AioSQLite: Asynchronous SQLite in Python

SQLite is one of the most widely used database engines in the world. Its lightweight, file-based architecture makes it perfect for embedded databases in desktop and mobile applications. However, Python’s standard SQLite library blocks the event loop while executing queries, hurting performance in asynchronous programs.

Enter AioSQLite – an elegant asynchronous library interacting with SQLite from Python’s asyncio event loop without blocking. Let’s learn how AioSQLite makes SQLite fully non-blocking and explore some real-world use cases through examples.

What is AioSQLite?

AioSQLite is an asynchronousnon-blocking SQLite driver for Python. It allows you to access SQLite databases from asyncio coroutines without blocking the main event loop thread.

Here are some key things to know about AioSQLite:

  • It provides an async version of the SQLite Python API, replicating nearly all the features of sqlite3
  • Uses a background thread per connection to talk to SQLite without blocking asyncio event loop
  • Lets you access SQLite using async/await instead of callbacks
  • Supports async context managers for connections and cursors
  • Works with Python 3.7+

In summary, AioSQLite makes SQLite play nicely with asyncio!

Installing AioSQLite

Installing AioSQLite is as simple as:

pip install aiosqlite

That’s it! Now, let’s look at how to use it.

Basic AioSQLite Usage

The API for AioSQLite mirrors sqlite3, but with async methods instead of synchronous ones.

For example, here is how to connect to an SQLite database file, insert data, and query it:

import aiosqlite

async def main():
    # Connect to a database
    async with aiosqlite.connect('example.db') as db:

        # Insert some data
        await db.execute('INSERT INTO some_table VALUES (42, "demo")')
        await db.commit()

        # Query for the data
        async with db.execute('SELECT * FROM some_table') as cursor:
            print(await cursor.fetchall())

There are a few key things to notice here:

  • aiosqlite.connect() opens a connection using an async context manager
  • Executing SQL happens via await db.execute(), using await
  • Getting query results uses an async cursor that returns rows via await
  • Transactions happen explicitly via await db.commit()

This allows the database code to run non-blockingly within an asyncio event loop.

Async Context Managers

A key feature of AioSQLite is the use of async context managers to manage connections and cursors automatically:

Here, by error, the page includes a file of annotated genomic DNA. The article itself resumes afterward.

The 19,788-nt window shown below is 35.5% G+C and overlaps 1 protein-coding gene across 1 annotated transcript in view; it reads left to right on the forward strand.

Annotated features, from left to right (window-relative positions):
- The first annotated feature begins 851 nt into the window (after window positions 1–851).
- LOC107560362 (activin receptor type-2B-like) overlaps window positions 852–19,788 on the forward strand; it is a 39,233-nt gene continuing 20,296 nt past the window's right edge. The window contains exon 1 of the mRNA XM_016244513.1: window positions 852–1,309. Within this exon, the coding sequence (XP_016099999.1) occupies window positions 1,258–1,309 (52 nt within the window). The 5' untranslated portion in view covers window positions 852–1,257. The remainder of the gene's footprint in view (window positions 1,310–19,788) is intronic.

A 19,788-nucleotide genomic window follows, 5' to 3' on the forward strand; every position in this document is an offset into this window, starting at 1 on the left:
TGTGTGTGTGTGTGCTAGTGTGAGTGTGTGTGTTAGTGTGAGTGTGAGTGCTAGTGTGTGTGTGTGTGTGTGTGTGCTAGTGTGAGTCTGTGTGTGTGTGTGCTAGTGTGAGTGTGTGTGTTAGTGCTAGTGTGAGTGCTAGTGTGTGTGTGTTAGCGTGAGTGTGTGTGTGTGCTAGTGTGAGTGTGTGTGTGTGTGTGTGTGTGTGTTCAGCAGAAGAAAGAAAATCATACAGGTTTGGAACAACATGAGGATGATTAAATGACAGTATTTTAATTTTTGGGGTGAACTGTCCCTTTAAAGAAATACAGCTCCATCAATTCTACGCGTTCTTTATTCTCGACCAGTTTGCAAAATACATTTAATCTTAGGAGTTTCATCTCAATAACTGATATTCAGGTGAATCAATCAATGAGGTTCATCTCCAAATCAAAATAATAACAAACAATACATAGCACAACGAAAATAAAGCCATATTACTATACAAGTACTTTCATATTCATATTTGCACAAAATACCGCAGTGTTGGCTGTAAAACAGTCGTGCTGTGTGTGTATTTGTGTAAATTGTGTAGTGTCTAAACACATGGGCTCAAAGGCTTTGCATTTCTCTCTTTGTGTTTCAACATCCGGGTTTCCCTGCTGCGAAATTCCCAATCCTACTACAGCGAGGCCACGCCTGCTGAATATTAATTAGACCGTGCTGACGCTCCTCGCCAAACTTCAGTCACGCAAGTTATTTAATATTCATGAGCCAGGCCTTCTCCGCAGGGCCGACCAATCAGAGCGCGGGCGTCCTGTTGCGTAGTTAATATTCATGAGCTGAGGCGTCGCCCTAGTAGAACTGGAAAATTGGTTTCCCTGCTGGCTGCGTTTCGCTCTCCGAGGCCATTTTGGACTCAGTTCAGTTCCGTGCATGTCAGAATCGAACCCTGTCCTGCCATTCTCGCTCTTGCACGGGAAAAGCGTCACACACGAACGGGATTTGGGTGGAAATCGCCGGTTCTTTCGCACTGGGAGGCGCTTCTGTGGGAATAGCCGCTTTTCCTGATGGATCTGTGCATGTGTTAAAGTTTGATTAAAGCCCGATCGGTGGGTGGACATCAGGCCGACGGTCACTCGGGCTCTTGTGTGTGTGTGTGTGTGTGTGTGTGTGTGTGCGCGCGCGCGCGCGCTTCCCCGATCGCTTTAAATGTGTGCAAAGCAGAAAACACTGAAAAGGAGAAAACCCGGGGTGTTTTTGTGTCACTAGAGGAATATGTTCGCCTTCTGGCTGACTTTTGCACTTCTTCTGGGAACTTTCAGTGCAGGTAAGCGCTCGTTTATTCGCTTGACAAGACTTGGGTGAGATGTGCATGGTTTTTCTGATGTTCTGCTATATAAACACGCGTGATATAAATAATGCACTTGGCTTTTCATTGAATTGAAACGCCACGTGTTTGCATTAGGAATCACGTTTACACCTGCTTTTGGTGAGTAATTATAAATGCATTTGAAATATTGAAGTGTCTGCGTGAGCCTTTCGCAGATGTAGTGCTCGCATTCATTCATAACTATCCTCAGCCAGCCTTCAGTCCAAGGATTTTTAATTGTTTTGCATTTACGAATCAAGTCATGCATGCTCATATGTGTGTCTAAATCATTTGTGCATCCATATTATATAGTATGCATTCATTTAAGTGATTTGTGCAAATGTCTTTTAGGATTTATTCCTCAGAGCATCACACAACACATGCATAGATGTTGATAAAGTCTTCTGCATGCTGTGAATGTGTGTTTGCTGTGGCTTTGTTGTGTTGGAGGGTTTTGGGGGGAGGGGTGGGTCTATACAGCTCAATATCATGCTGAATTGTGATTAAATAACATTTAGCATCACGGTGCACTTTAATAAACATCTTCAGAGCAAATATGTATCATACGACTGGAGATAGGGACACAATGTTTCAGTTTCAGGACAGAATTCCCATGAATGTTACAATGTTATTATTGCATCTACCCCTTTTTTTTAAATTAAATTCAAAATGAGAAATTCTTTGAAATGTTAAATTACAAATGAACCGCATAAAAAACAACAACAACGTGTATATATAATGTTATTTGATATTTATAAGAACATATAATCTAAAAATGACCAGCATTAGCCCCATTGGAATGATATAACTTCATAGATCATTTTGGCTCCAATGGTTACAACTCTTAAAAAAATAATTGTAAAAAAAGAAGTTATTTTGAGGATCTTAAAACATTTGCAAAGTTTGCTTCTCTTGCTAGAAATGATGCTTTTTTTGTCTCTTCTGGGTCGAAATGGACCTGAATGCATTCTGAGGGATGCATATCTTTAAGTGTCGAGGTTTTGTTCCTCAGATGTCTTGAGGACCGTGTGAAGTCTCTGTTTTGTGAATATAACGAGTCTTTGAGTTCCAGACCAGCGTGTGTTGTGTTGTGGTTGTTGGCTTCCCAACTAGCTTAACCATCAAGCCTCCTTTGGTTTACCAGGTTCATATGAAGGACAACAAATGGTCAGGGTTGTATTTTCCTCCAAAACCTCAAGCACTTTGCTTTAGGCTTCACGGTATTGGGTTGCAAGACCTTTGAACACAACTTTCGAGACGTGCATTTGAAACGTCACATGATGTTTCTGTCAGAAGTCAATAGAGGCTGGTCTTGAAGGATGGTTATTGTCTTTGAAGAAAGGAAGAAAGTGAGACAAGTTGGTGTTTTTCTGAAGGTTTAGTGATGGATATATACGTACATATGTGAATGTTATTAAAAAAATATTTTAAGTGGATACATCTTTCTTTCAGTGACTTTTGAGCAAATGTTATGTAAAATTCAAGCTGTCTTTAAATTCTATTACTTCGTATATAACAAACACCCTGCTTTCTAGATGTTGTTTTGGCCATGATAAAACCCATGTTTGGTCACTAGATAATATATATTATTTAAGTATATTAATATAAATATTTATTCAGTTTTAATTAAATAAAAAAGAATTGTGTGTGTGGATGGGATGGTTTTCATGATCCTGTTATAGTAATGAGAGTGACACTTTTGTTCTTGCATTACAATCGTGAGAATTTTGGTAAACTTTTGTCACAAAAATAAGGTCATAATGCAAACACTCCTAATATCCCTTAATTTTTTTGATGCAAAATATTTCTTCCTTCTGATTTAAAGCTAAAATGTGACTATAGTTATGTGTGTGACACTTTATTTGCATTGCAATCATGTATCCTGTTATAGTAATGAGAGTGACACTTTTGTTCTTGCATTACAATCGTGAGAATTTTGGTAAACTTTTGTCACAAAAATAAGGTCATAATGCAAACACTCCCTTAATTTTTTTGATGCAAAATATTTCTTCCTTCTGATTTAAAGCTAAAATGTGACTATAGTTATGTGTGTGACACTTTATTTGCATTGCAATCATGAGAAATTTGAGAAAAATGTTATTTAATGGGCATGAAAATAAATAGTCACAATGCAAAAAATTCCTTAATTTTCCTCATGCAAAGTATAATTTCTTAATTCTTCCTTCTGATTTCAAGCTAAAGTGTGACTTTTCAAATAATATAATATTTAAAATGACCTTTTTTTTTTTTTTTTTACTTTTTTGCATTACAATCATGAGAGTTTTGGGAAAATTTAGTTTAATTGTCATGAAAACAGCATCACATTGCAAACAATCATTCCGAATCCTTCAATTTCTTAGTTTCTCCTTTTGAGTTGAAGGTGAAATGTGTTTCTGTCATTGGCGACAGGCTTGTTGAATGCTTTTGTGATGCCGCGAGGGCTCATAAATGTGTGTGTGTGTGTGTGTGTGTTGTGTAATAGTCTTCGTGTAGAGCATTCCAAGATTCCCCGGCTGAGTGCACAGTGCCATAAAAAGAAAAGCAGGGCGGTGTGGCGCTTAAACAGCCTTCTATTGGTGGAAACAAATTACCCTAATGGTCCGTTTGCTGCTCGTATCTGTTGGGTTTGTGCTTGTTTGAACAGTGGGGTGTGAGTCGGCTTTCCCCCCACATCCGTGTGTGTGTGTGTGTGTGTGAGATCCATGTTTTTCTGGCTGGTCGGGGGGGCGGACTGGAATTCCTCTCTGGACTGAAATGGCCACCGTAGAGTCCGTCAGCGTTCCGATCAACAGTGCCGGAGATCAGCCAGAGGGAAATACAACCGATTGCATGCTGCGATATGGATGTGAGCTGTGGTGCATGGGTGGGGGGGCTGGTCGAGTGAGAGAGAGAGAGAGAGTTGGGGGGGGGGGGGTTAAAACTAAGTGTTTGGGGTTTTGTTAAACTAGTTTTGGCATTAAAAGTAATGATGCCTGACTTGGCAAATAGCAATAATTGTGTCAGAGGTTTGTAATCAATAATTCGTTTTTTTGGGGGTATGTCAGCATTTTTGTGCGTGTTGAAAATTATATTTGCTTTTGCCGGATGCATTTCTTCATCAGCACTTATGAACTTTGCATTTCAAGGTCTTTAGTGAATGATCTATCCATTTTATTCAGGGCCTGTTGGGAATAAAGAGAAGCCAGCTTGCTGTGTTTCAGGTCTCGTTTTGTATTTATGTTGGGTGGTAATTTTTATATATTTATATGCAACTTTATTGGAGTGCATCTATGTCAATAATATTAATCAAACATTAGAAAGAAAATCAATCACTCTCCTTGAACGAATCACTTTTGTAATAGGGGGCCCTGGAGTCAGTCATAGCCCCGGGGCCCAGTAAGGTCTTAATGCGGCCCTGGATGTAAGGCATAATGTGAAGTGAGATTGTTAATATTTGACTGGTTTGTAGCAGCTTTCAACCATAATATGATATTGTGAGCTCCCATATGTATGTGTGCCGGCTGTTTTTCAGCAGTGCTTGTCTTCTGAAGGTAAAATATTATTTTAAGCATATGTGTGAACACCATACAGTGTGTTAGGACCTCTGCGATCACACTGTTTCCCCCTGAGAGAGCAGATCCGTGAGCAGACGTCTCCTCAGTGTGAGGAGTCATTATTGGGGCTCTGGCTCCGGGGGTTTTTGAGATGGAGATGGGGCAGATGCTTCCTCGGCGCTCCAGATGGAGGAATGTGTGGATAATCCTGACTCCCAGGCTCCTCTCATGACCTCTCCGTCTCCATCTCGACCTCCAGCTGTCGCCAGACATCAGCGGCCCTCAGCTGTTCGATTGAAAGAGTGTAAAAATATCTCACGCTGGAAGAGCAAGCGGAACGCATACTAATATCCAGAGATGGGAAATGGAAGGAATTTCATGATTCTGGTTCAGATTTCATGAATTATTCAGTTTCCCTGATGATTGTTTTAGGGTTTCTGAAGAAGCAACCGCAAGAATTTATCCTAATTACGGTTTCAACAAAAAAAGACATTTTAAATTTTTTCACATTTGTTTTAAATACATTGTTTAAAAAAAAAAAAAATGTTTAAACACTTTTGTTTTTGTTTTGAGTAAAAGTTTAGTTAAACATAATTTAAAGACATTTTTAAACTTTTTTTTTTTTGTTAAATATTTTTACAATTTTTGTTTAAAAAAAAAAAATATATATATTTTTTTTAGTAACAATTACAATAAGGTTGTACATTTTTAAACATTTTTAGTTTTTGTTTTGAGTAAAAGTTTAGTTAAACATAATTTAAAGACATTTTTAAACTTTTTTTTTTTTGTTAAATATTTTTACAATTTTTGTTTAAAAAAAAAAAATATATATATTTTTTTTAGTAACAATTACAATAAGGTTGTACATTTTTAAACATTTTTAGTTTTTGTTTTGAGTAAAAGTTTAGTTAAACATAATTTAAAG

async with aiosqlite.connect('example.db') as db:
    # db opened automatically
    async with db.execute('SELECT * FROM some_table') as cursor:
         # cursor opened
         print(await cursor.fetchall())
         # cursor closed automatically
# db closed automatically 

This takes care of opening and closing connections for you.

Advanced Features

AioSQLite replicates most other advanced features of sqlite3 too:

Custom row factories:

db.row_factory = aiosqlite.Row # Access columns by name 
async for row in cursor:

Accessing metadata about queries:

cursor = await db.execute('SELECT * FROM some_table')

SQLite types:

import aiosqlite

def converter(value):
    # Convert from SQLite types to Python types

converter_func = aiosqlite.register_converter("CUSTOM", converter)

db.register_converter("CUSTOM", converter_func)

The API supports nearly everything you can do in standard SQLite.

Sample Data Analytics Database

Here is an example of using AioSQLite with a real-world data analytics database containing user analytics events:

import json
import aiosqlite

  user_id TEXT,
  name TEXT, 
  properties BLOB,
  timestamp DATETIME 

async def insert_event(db, event_data):
    """Insert a new event into the events table"""
    sql = """INSERT INTO events 
              (user_id, name, properties, timestamp)  
              VALUES (?, ?, ?, ?)"""

    await db.execute(sql, (
    await db.commit()
async def main():  
    async with aiosqlite.connect('analytics.db') as db:
        await db.execute(TABLE_DEF)
        event_data = {
           'userId': '1234',
           'name': 'search',
           'properties': {'query': 'python'},    
           'timestamp': '2023-01-01T12:00:00', 
        await insert_event(db, event_data)

This allows storing analytic event data from users in SQLite by leveraging AioSQLite’s non-blocking API!

Key Benefits of AioSQLite

Here are some of the major benefits you get from using AioSQLite:

  • Asynchronous, non-blocking access to SQLite from asyncio programs
  • Avoid callback hell by using async/await instead
  • Context managers handle opening/closing connections/cursors
  • Compatible with Python 3.7+
  • Replicates nearly all functionality of sqlite3 module
  • Enables real-time analytics, streaming, and more use cases by removing SQLite blocking behavior

If you need to use SQLite from an asyncio app, AioSQLite is currently the best way to go about it while avoiding bottlenecks.

Comparison of AioSQLite and sqlite3

Async methodsNoYes
Async context managersNoYes
Callback-basedYesCoroutines via async/await
Works with asyncioNoYes
FunctionalityFull SQLite feature setNearly full SQLite feature set

As you can see, AioSQLite retains nearly all the underlying SQLite functionality while adding async capabilities.


AioSQLite brings the simplicity and ubiquity of SQLite to the world of asyncio and Python async programming. With its async API using async/await, context managers, non-blocking behavior, and Python 3.7+ support, AioSQLite is the go-to choice for accessing SQLite from an asyncio application.

Whether you need real-time analytics, streaming processing, or just a simple offline data store, AioSQLite takes the blocking factor out of SQLite. This lets you build highly concurrent database-backed programs without the headaches of callback hell or stalling the event loop.

If you found this useful, be sure to check out the AioSQLite documentation to learn more!